My goodness, that was an exceptionally good analysis of the forum.
case_insensitive
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Life is an endurance race. Pace yourself.


« Reply #6 on: September 04, 2006, 9:22:01 PM »

I had a feeling you were utterly insane or an influential member of your field.  Ah, it's the latter!

Untenured

Or both?! ;-)
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expatinuk
Has spent over 1000 pounds but now holds a Brit passport!
Distinguished Senior Member
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Posts: 7,353

From SC living in UK ...on an adventure in Dubai


WWW
« Reply #7 on: September 05, 2006, 2:36:06 AM »

Oh... surely it's the totally insane bit! It's one of those odd things about working extremely hard to get to the 'top'. Once you get there you still have to maintain the momentum. Besides... how do you turn down opportunities to (for example) be on a United Nation's task force on IT and Creativity?

It's the publishing that's exhausting when you're going for tenure and your first promotion. It's the service that's exhausting when going for that second promotion (to Professor).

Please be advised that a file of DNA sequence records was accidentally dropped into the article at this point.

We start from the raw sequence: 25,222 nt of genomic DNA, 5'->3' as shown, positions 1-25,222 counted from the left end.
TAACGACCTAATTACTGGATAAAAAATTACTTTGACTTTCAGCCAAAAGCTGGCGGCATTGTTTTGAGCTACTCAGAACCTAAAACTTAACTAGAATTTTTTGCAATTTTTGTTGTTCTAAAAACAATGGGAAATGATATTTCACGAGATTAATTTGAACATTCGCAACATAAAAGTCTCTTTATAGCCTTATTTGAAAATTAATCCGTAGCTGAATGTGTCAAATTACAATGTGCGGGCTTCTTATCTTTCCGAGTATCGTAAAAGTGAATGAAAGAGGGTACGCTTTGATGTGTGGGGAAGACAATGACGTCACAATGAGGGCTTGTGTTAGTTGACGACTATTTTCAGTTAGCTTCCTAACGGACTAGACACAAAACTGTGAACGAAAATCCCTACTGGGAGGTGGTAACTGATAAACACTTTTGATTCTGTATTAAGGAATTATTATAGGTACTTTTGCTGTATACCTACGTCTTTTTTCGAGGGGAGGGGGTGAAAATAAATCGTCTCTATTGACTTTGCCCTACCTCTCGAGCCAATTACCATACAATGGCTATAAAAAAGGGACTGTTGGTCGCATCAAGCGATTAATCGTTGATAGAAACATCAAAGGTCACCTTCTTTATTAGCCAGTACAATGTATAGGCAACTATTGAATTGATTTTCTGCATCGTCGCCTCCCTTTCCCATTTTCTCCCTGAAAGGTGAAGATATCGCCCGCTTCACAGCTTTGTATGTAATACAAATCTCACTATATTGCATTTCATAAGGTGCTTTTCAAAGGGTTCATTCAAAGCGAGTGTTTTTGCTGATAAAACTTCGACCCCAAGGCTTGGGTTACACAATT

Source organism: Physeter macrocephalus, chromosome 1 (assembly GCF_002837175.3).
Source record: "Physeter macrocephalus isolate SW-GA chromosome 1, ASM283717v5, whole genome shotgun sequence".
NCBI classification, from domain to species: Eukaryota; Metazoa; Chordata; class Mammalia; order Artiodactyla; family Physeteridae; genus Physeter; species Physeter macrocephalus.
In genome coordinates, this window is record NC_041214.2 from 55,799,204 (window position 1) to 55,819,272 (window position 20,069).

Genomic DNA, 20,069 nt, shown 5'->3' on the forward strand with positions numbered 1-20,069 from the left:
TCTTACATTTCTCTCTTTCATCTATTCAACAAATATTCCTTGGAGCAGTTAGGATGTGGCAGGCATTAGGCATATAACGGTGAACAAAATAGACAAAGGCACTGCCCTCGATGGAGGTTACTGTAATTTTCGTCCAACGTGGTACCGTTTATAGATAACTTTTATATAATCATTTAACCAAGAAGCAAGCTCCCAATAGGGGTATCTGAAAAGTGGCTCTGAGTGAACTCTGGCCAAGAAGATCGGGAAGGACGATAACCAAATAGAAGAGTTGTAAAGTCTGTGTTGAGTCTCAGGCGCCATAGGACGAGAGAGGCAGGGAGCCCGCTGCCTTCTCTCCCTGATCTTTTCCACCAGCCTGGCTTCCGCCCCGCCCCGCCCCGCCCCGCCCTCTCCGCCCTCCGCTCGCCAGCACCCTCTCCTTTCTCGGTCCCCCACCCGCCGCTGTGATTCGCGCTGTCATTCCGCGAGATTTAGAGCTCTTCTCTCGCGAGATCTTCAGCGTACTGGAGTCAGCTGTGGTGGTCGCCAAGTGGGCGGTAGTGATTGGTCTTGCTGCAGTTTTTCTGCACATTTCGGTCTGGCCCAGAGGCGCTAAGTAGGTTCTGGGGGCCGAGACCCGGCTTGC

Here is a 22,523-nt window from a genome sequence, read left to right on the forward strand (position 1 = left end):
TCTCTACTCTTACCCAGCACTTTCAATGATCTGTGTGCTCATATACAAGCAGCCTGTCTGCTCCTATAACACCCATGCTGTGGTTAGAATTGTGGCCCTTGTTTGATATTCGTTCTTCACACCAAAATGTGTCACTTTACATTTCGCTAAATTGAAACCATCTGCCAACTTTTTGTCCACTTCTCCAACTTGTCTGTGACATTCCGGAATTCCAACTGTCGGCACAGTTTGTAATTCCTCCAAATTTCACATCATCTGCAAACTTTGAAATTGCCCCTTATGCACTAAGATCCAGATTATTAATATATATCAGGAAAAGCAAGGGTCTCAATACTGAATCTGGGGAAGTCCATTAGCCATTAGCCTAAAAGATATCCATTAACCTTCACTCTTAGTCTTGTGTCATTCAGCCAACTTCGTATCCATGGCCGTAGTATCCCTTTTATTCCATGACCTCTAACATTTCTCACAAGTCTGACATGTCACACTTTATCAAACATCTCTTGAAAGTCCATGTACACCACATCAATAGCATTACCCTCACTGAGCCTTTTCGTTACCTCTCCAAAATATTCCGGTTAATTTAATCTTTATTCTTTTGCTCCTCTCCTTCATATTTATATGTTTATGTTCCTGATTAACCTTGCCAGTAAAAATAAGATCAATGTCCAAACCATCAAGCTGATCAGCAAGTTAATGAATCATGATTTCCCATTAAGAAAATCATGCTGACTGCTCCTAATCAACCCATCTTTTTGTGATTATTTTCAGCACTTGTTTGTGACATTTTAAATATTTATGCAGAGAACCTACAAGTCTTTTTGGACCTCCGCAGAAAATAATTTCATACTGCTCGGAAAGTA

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Expatinuk seems to be a Soviet Satellite in stationary orbit over the UK

It is what it is.
threadkiller
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« Reply #8 on: September 05, 2006, 7:05:12 AM »

If only I had a grog shop near my office...might make the grading less onerous!
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busyslinky
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« Reply #9 on: September 05, 2006, 7:23:48 AM »

Threadkillier,

Watch out you might get a Mackeral Smack.


Back to the original question...I became an academic because no one in the real world would hire me.